Eye For Film >> Movies >> Kythera (2006) Film Review
Reviewed by: Chris
Péter Mészáros' cinematic study of a famous painting (Watteau's Setting Off For The Island Of Cythere) narrowly (but successfully) avoids being pretentious. We become so immersed in the working class lives of couple Csilla and Bandi that the mystery creeps up on us. It sparks our interest in a mythological (and artistic) dilemma rather than forcing one on us.
Csilla and Bandi spend their lives watching cheap quizzes and football on TV. When they have sex, it somehow doesn't approach the romantic ideals they admire in young lovers. Bandi's a bit of a slob. Beer and footie. But he's just the right side of amiable cuddly-bear. He always convinces Csilla to put up with him - or even that she loves him. They flick through a holiday brochure and decide to save up for a holiday in the Greek island of Kythera (in mythology, the birthplace of Aphrodite). Before they get there, a major life event causes Bandi to stumble. And we maybe harbour a wish that it will make Csilla see the light.
Csilla has found the Watteau painting in an art textbook - which seems a bit of a stretch from her usual diet of mail-order catalogues. The book says the theme and title are disputed. Just as a similar theme is about to be shaken up in Csilla's own voyage towards love and happiness. (For artbuffs, the disputed details offer a clever commentary on the film itself.)
Kata Kovács puts in a multi-faceted and finely shaded performance as Csilla, although other characters are less well-developed and Bandi verges on overdoing it. Cinematography blends mundane and wish-fulfilment landscapes seamlessly, and makes the film aesthetically pleasing in spite of the odd sweary word or intentionally ungainly sex. I found I could also forgive clumsy English in the subtitles, as it doesn't detract from the obvious artistic intent and merit.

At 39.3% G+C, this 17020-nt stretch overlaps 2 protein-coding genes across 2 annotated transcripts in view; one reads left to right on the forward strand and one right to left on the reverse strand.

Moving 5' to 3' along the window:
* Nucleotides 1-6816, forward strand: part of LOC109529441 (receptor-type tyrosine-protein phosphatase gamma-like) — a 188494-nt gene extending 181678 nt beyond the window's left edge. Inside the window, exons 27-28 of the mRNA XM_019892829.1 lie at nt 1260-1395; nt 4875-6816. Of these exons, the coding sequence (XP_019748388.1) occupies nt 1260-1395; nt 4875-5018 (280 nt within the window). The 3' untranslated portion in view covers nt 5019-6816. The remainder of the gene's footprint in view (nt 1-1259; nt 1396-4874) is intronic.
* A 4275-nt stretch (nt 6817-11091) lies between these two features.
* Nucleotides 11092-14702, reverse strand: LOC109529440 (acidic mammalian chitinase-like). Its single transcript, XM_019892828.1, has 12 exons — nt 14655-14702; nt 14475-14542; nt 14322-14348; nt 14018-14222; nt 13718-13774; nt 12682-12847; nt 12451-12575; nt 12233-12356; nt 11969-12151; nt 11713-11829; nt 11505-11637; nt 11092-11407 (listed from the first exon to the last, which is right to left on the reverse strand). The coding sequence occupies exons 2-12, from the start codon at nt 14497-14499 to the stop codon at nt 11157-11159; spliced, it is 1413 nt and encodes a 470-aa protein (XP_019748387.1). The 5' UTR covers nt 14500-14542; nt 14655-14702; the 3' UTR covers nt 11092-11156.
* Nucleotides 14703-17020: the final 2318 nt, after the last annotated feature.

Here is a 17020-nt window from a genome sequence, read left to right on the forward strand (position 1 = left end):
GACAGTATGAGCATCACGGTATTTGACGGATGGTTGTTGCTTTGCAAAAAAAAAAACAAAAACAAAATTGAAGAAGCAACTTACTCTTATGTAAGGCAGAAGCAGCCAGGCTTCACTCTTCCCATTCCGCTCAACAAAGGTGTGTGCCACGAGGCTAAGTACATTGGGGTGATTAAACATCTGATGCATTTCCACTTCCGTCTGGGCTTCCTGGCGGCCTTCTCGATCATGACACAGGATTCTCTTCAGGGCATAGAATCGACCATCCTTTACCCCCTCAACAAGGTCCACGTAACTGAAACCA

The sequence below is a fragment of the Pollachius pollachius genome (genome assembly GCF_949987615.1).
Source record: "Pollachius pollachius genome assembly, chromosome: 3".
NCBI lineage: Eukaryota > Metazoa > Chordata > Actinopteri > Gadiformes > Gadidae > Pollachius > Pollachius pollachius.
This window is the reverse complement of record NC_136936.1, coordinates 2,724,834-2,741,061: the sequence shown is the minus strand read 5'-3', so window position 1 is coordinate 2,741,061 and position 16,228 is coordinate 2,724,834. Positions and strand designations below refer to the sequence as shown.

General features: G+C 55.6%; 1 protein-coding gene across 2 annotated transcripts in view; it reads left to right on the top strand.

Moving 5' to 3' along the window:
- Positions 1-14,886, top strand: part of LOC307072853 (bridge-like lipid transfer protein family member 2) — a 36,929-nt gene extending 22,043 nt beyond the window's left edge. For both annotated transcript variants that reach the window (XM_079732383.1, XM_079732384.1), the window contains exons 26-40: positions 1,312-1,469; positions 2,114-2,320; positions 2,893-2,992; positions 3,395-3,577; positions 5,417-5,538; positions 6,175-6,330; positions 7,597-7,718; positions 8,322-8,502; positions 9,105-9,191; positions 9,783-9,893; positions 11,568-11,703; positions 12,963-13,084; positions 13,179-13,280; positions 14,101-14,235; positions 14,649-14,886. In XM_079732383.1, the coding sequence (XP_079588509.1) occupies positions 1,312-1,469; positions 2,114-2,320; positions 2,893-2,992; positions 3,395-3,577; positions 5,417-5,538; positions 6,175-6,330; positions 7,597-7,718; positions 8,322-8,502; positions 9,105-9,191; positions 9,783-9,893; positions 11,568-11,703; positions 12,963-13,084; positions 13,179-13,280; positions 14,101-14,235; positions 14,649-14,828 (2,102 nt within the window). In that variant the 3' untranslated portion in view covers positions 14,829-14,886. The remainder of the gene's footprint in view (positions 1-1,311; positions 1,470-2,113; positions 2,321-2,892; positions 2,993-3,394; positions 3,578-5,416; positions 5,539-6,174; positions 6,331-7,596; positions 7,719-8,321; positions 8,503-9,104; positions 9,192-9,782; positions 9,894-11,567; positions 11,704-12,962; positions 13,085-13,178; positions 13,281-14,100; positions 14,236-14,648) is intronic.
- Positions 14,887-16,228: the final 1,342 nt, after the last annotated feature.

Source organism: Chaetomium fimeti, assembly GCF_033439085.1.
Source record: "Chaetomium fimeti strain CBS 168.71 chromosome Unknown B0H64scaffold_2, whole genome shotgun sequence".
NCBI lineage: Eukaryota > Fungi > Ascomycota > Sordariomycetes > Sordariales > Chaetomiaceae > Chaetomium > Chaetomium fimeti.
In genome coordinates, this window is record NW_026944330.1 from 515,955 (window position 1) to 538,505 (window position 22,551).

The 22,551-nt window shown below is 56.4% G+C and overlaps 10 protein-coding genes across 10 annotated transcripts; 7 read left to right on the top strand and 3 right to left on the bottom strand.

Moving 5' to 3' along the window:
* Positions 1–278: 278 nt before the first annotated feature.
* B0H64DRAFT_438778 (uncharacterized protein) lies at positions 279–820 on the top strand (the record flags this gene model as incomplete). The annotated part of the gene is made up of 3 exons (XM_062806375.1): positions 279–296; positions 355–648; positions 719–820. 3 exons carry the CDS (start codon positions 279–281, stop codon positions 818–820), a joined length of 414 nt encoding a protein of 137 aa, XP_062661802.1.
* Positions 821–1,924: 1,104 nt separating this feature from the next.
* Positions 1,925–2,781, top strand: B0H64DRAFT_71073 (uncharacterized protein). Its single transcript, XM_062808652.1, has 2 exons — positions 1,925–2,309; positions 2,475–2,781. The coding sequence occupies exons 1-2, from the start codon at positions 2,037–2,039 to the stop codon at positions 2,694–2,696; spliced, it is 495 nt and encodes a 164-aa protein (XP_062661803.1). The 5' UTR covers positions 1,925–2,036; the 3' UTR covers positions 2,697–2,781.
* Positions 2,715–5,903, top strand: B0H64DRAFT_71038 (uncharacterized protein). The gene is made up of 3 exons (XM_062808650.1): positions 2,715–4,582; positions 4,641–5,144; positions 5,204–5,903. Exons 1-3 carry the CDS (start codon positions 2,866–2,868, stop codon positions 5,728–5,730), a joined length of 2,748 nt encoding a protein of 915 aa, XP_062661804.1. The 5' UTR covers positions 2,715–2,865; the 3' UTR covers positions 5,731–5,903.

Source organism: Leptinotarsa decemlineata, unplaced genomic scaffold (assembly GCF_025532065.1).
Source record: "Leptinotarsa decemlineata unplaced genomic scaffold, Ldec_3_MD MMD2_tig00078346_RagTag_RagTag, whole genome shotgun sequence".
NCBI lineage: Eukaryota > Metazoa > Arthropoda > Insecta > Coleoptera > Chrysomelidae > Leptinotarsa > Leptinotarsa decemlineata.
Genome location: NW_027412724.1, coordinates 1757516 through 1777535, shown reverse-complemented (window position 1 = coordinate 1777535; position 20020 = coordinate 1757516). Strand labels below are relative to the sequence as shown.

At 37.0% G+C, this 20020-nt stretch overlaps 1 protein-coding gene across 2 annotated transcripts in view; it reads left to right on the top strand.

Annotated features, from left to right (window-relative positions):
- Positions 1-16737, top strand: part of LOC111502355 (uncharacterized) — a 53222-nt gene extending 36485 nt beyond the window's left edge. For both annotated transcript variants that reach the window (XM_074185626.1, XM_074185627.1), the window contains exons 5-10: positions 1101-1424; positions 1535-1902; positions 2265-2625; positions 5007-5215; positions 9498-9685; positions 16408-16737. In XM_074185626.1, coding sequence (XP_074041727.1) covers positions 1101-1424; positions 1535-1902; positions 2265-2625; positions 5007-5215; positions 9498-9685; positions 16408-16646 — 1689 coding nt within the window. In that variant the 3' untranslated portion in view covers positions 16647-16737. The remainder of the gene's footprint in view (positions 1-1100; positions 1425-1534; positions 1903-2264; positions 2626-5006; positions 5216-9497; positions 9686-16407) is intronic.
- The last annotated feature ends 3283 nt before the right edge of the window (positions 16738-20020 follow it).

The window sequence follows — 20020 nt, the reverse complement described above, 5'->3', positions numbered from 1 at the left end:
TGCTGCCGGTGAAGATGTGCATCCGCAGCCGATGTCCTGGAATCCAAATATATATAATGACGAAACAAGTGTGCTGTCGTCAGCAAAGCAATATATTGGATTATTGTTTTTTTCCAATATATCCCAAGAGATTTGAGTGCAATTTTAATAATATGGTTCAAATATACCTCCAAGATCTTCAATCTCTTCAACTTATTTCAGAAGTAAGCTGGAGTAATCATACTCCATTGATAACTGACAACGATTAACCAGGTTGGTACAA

Mészáros seems to knows his stuff when it comes to art, and has shaped a clever reflection of his rococo painter's theme. Any serious examination ,however, would have to note that Watteau had no desire to recreate the classical world of Aphrodite. Psychologically, his - and hence the film's - theme could be said to relate more to the folly of Orpheus who, in a moment of forgetfulness, loses love by looking over his shoulder on the way out of Hades. (Classical themes of Aphrodite normally relate to altogether more translucent ideals.) Although technically a great painting, Watteau's symbols are totally cockeyed. So why pay homage to such a flawed idea?
Ultimately, Kythera is kitchen sink soap opera with fine and beautiful academic trappings added. It keeps you awake just out of desire to join up the dots. The sort of art-house movie to take friends to if you want to wean them off the multiplex. Capable performances and a lot of skill in the making. Clever and tasteful stuff. But I hold out a lingering hope that the future will see Mészáros lend his unquestionable talents to works of greater intellectual integrity and consistency.Reviewed on: 14 Aug 2007